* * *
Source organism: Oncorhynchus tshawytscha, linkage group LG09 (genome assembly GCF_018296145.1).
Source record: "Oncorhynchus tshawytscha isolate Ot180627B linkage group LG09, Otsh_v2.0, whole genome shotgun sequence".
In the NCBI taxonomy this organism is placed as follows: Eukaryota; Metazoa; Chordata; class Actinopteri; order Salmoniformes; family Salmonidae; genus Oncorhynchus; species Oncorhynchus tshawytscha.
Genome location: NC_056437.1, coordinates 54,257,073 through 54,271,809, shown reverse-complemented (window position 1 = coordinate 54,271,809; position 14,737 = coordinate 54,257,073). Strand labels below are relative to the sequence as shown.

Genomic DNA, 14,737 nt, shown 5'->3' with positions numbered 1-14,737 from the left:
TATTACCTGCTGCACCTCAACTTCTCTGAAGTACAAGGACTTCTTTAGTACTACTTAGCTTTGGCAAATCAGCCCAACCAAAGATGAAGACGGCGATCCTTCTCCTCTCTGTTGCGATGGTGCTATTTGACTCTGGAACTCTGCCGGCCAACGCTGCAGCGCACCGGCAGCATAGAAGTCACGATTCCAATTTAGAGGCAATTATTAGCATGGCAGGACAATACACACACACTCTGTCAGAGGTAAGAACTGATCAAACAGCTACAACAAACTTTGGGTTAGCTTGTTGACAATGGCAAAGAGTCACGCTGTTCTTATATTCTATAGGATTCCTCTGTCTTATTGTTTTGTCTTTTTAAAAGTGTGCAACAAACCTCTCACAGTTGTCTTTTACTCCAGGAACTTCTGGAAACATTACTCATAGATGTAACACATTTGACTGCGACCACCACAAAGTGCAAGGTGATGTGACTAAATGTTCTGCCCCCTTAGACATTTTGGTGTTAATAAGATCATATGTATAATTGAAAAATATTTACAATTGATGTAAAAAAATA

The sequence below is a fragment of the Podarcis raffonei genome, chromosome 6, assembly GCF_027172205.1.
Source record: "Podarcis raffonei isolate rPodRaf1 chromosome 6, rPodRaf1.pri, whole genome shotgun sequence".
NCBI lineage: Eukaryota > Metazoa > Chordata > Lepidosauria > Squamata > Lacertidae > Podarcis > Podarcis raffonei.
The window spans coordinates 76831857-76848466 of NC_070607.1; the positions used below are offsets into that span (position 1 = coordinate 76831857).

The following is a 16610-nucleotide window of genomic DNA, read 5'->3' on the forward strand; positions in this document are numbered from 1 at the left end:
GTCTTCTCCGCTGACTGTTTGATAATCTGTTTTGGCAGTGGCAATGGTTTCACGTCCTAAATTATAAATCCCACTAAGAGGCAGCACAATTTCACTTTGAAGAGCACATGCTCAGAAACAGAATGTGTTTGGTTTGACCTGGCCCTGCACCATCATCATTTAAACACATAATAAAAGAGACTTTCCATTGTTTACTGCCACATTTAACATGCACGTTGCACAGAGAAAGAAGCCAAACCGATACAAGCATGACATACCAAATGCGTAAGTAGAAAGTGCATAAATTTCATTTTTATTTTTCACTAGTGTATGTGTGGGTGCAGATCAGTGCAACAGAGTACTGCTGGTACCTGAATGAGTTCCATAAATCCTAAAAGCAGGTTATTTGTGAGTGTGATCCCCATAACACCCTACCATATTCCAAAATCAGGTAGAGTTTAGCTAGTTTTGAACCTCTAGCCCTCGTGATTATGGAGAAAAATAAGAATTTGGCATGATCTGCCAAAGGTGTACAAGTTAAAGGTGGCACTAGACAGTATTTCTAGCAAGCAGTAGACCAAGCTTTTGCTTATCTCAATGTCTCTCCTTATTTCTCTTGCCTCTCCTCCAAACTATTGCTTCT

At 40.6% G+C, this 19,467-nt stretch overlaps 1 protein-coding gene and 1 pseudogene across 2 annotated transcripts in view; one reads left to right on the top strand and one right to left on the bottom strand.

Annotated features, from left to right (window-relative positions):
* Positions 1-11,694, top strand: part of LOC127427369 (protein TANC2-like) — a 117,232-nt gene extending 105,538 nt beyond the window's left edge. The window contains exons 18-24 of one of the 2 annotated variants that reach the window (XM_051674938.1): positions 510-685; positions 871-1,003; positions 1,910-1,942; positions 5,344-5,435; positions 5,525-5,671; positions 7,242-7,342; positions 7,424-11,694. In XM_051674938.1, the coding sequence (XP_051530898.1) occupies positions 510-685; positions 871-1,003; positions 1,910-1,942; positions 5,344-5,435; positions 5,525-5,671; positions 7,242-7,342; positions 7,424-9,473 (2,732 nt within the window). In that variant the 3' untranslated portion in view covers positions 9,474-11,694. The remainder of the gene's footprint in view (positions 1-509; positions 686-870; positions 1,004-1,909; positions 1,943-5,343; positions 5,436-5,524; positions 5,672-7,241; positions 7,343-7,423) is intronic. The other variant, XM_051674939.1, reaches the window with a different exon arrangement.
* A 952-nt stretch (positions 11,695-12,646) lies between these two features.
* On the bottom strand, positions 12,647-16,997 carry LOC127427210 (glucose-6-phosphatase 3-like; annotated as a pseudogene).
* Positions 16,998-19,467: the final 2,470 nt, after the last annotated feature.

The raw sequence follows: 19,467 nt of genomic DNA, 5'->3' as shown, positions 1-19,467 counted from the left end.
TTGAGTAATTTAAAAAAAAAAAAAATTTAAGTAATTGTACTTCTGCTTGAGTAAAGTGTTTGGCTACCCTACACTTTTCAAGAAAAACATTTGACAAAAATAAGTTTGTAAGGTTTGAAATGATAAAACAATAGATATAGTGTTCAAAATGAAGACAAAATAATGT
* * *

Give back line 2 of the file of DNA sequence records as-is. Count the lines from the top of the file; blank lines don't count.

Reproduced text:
Source record: "Oncorhynchus tshawytscha isolate Ot180627B linkage group LG09, Otsh_v2.0, whole genome shotgun sequence".